Sulfur Isotopes and Origin of Northwest Adirondack Sulfide Deposits
A. F. Buddington, M. L. Jensen, R. L. Mauger, 1969. "Sulfur Isotopes and Origin of Northwest Adirondack Sulfide Deposits", Igneous and Metamorphic Geology, Leonard H. Larsen, Martin Prinz, Vincent Manson
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A belt of pyrite deposits about 40 miles long occurs in the Grenville Series of the northwest Adirondacks, New York. The pyrite deposits are conformable and are restricted to certain stratigraphic zones. Graphite is a consistent accessory. The trace element characteristics of the pyrite, very low tellurium and a high nickel to cobalt ratio, are typical of pyrite from known sedimentary occurrences. The massive pyritic zones contain isotopically light sulfur (~ - 10 %0 average) and exhibit similar sulfur isotope characteristics to the Wabana, Newfoundland, and Nairne, Australia, deposits, both of inferred sedimentary origin. The pyrite sulfur probably underwent bacterial reduction from aqueous sulfate. On the basis of the stratigraphic, geochemical, and isotopic evidence, the Adirondack pyrite deposits are inferred to have been initially bacterial, sedimentary-diagenetic in origin.
The pyrite-bearing rocks have been strongly metamorphosed, on a regional scale, in the upper almandine-amphibolite facies and hornblende granulite subfacies. Most of the host rocks are migmatitic gneisses. In the vicinity of the pyritic zones, the mineralogy and textures of the regionally metamorphosed host rocks have been altered by subsequent hydrothermal activity. Dravite is present in concentrations of up to several percent in some of the pyrite deposits; texturally, the dravite exhibits replacement relationships with the host rock silicate minerals. The ground-mass of the pyrite concentrations consists largely of quartz and very line-grained nearly isotropic chlorite; sericite is abundant locally. Massive, coarsely crystalline pyrite aggregates and nodular pyrite are common rock fabric elements. The nodular structure consists of concentric spherical shells, entirely of pyrite, or largely of chlorite and quartz. Chemically, the groundmasses of the pyritic ores are high in H20, Mg0, and C (graphite) and low in Na20, Ca0, and K20 in comparison to the regional gneisses. The pyritic deposits thus have undergone at least a three-stage history: sedimentation-diagenesis; high grade metamorphism; and localized hydro-thermal metamorphism.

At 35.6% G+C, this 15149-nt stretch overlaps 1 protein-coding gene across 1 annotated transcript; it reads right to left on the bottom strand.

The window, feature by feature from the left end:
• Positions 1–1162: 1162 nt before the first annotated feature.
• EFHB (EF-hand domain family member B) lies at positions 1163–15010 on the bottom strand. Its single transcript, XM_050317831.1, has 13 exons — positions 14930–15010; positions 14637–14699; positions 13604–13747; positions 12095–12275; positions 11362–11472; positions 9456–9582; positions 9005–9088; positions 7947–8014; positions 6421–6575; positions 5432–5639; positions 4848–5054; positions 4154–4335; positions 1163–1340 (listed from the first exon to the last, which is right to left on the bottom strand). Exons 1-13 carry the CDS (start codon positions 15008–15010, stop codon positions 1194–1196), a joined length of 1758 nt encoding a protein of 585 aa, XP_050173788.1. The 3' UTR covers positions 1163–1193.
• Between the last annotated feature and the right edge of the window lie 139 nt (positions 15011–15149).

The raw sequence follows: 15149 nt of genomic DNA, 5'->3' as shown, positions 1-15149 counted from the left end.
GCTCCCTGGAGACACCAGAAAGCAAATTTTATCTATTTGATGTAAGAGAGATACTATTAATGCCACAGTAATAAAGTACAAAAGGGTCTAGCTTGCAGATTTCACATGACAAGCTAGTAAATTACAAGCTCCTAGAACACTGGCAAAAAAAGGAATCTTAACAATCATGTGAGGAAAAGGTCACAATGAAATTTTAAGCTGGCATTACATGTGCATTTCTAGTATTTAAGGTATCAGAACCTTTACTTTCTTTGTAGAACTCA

Pyrite and ore sulfides from the pyritic-zinc deposit at Balmat, New York, contain isotopically heavy sulfur (~ + 15 %0). Mt. Isa, Australia, Pine Point, Canada, and Meggen, Germany, are similar to Balmat in their stratabound characteristics, abundance of pyrite with zinc or lead or both, and isotopically heavy sulfur. On the basis of published data, circulating thermal brines coupled with bacterial or organic chemical reduction of sulfate could be a source of sulfide sulfur with a relatively heavy and uniform isotopic composition.
Sulfur isotope data on the Lockatong (Pennsylvania), Wabana (Newfoundland), and Wauseca (Michigan) pyrite concentrations were determined for this study and given for comparison.